(Whereupon the committee proceeded to the consideration of other business.)

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Mr. HUSHING. Mr. Chairman, the American Federation of Labor would favor very much a bill which would stabilize the purchasing power of the dollar. We note in this bill under consideration the proposition for investigation, which appeals to us very much. Now, whether this bill will accomplish the purpose in mind or not we do not know; but it seems to us that it is a start along the right lines, and we would very much favor some practical way, as I said before, of stabilizing the purchasing power of money.

Mr. STRONG. Mr. Hushing, none of us know whether we can ever have an absolutely stable purchasing power of money; and, in fact, it probably never will be done in this world. But the purpose of the bill is to direct that all the powers that the Federal Reserve Board now has or which may hereafter be given to it shall be used with that end in view. If the purchasing power of money rises, they are to use their powers to check it and turn it back toward a stable policy; if it goes below the present stable purchasing power of money, they are to use their powers to raise it. So, while it may fluctuate above and below an exact stable line, they will try to keep it in small fluctuations, working toward a policy of stabilization of the purchasing power of money, so that there may be no violent inflations or violent deflations.

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Mr. STRONG. I have not seen it for a long time, and if you have a copy of it, I would like to read it again.

Mr. YOUNG. Since I have been in Washington I have had but little opportunity to reflect upon the contents of that letter. At times I have been inclined to think that in that letter I minimized a little too much the powers of the Federal Reserve Board, or, rather, the Federal reserve system, but recently I have been rather inclined to think that that letter was a pretty accurate statement, as I see the situation.

(The letter referred to is as follows:) JUNE 11, 1928.

Congressman JAMES G. STRONG, House of Representatives, Washvngton, D. G.

DEAR CONGRESSMAN STRONG : Before replying to your letter of May 21, I have taken some time to study your suggested amendments. I have approached your suggestions with an open mind, but frankly, Mr. Congressman, I do not feel that your amendments would be of any benefit, and might be an opportunity for harm. My conclusions necessitate explanation.

Bankers deal primarily in credit. Credit is that commodity that plays such a a important part in our everyday life, and its use is not confined to banks sntireiy. Everyone uses it to a certain extent Some one has estimated that the borrowers in the United States owe the lenders well in excess of $200,000,Banks handle but a fraction of this immense volume of credit— approximately $49,000,000,000—member banks but $31,000,000,000 of the $49,Of the $31,000,000,000, but $2,200,000,000 is on deposit with the Federal reserve banks as legal reserve.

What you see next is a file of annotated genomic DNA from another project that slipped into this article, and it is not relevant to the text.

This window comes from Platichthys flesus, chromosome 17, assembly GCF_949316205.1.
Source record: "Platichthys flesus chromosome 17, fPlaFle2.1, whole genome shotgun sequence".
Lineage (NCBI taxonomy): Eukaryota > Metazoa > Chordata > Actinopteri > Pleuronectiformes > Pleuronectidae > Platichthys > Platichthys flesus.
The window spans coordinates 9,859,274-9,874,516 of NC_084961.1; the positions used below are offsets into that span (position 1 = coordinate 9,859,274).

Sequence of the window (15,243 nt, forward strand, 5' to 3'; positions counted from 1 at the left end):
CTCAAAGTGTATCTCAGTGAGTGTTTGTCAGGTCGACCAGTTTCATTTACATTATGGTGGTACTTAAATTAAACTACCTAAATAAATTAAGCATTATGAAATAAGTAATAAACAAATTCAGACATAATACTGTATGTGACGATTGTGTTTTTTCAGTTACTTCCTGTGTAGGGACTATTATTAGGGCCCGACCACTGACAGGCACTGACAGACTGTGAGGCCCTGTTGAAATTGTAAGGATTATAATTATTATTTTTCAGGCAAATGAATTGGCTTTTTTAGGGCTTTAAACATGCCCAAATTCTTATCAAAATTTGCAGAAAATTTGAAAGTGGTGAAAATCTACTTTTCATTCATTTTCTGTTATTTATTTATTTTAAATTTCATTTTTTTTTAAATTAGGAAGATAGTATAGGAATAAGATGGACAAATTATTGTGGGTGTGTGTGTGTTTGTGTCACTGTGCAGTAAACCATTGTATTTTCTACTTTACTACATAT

Inasmuch as banks function in this credit structure as borrowers from their depositors and lenders to their borrowers, it is interesting to observe how the $49,000,000,000 of deposit liability has come about. Bank deposits are created through two sources—(1) the deposit of gold, (2) the granting of loans which directly or indirectly are redeposited- The total gold holdings of the United States aggregate approximately $4,500,000,000. Therefore, a large percentage of the deposit liability of the banks has been created because of the granting of loans. In other words, the banks, on the inverted pyramid principle, can extend a large volume of credit without using the reserves of the Federal reserve system. That credit can be extended discriminately or indiscriminately, because there are no legal restrictions, either under the notional law or State laws, as to how a bank may lend its money, except the amount it may lend on real-estate security or the amount it may lend to any one person, firm, or corporation. This general statement applies to practically all banks with the exception of a few mutual savings banks and trust companies.

The Federal reserve system has three methods of exerting influence upon credit: (1) Open-market operations, (2) rediscount rate, (3) lending policies.

Tha system, by selling or buying in the open market, can adjust unusual credit conditions that are brought about because of international, national, or seasonal conditions, but when you stop to consider the relation between $200,the amount of credit used, and $500,000,000, the probable extent of the system's open-market operations, you can understand why the effect upon credit can be only a temporary stabilizing one. Sometimes these large figures confuse us, and by resorting to cancellation we grasp their significance more readily. In the above figures, if we eliminate eight of the ciphers, we have lenders with $2,000 to lend to borrowers, and the system with $5 attempting to control how the $2,000 be lent. It is obvious that it can not be done. Psychologically the system's open-market operations may have a more far-reaching effect, but from a purely mathematical standpoint the effect is limited.